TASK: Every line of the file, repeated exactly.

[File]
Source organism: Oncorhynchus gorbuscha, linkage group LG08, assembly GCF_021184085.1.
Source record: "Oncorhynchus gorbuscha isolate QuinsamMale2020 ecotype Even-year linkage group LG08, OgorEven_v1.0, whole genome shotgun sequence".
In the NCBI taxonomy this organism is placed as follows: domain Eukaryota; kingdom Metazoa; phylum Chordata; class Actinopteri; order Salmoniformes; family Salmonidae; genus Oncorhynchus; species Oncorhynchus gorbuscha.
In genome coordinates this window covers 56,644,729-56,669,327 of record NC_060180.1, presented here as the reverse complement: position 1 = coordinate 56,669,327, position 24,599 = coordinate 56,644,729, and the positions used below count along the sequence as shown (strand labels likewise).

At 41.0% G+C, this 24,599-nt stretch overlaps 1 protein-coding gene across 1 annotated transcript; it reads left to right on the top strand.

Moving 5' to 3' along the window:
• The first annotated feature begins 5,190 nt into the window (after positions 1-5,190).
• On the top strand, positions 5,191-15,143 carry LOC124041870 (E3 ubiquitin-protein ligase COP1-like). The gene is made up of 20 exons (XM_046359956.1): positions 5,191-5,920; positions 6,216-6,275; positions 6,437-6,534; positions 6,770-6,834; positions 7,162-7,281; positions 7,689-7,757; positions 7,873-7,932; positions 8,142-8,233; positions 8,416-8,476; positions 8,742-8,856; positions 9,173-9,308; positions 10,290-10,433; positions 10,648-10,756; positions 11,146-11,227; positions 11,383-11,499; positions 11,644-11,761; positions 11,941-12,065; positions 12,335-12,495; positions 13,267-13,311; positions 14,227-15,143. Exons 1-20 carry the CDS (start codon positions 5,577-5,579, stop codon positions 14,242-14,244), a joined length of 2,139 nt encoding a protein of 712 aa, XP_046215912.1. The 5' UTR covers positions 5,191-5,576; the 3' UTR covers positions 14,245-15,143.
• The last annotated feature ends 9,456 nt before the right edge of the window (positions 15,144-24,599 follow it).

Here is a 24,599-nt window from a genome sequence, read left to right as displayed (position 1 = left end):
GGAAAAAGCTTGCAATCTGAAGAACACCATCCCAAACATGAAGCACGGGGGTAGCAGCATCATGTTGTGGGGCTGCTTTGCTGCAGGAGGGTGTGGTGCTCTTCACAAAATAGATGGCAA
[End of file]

Source organism: Oncorhynchus gorbuscha, linkage group LG08, assembly GCF_021184085.1.
Source record: "Oncorhynchus gorbuscha isolate QuinsamMale2020 ecotype Even-year linkage group LG08, OgorEven_v1.0, whole genome shotgun sequence".
In the NCBI taxonomy this organism is placed as follows: domain Eukaryota; kingdom Metazoa; phylum Chordata; class Actinopteri; order Salmoniformes; family Salmonidae; genus Oncorhynchus; species Oncorhynchus gorbuscha.
In genome coordinates this window covers 56,644,729-56,669,327 of record NC_060180.1, presented here as the reverse complement: position 1 = coordinate 56,669,327, position 24,599 = coordinate 56,644,729, and the positions used below count along the sequence as shown (strand labels likewise).

At 41.0% G+C, this 24,599-nt stretch overlaps 1 protein-coding gene across 1 annotated transcript; it reads left to right on the top strand.

Moving 5' to 3' along the window:
• The first annotated feature begins 5,190 nt into the window (after positions 1-5,190).
• On the top strand, positions 5,191-15,143 carry LOC124041870 (E3 ubiquitin-protein ligase COP1-like). The gene is made up of 20 exons (XM_046359956.1): positions 5,191-5,920; positions 6,216-6,275; positions 6,437-6,534; positions 6,770-6,834; positions 7,162-7,281; positions 7,689-7,757; positions 7,873-7,932; positions 8,142-8,233; positions 8,416-8,476; positions 8,742-8,856; positions 9,173-9,308; positions 10,290-10,433; positions 10,648-10,756; positions 11,146-11,227; positions 11,383-11,499; positions 11,644-11,761; positions 11,941-12,065; positions 12,335-12,495; positions 13,267-13,311; positions 14,227-15,143. Exons 1-20 carry the CDS (start codon positions 5,577-5,579, stop codon positions 14,242-14,244), a joined length of 2,139 nt encoding a protein of 712 aa, XP_046215912.1. The 5' UTR covers positions 5,191-5,576; the 3' UTR covers positions 14,245-15,143.
• The last annotated feature ends 9,456 nt before the right edge of the window (positions 15,144-24,599 follow it).

Here is a 24,599-nt window from a genome sequence, read left to right as displayed (position 1 = left end):
GGAAAAAGCTTGCAATCTGAAGAACACCATCCCAAACATGAAGCACGGGGGTAGCAGCATCATGTTGTGGGGCTGCTTTGCTGCAGGAGGGTGTGGTGCTCTTCACAAAATAGATGGCAA